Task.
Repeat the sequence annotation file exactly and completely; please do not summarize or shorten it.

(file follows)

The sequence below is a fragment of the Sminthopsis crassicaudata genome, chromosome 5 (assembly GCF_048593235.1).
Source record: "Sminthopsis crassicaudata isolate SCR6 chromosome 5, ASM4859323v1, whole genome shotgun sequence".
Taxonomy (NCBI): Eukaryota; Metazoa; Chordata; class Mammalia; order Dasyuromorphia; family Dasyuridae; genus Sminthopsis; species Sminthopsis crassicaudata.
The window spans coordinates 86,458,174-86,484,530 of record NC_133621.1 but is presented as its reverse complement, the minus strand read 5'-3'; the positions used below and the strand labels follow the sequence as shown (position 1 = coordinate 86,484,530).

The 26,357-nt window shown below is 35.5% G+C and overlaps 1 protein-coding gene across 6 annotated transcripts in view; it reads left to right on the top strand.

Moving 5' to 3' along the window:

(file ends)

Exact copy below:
The sequence below is a fragment of the Sminthopsis crassicaudata genome, chromosome 5 (assembly GCF_048593235.1).
Source record: "Sminthopsis crassicaudata isolate SCR6 chromosome 5, ASM4859323v1, whole genome shotgun sequence".
Taxonomy (NCBI): Eukaryota; Metazoa; Chordata; class Mammalia; order Dasyuromorphia; family Dasyuridae; genus Sminthopsis; species Sminthopsis crassicaudata.
The window spans coordinates 86,458,174-86,484,530 of record NC_133621.1 but is presented as its reverse complement, the minus strand read 5'-3'; the positions used below and the strand labels follow the sequence as shown (position 1 = coordinate 86,484,530).

The 26,357-nt window shown below is 35.5% G+C and overlaps 1 protein-coding gene across 6 annotated transcripts in view; it reads left to right on the top strand.

Moving 5' to 3' along the window: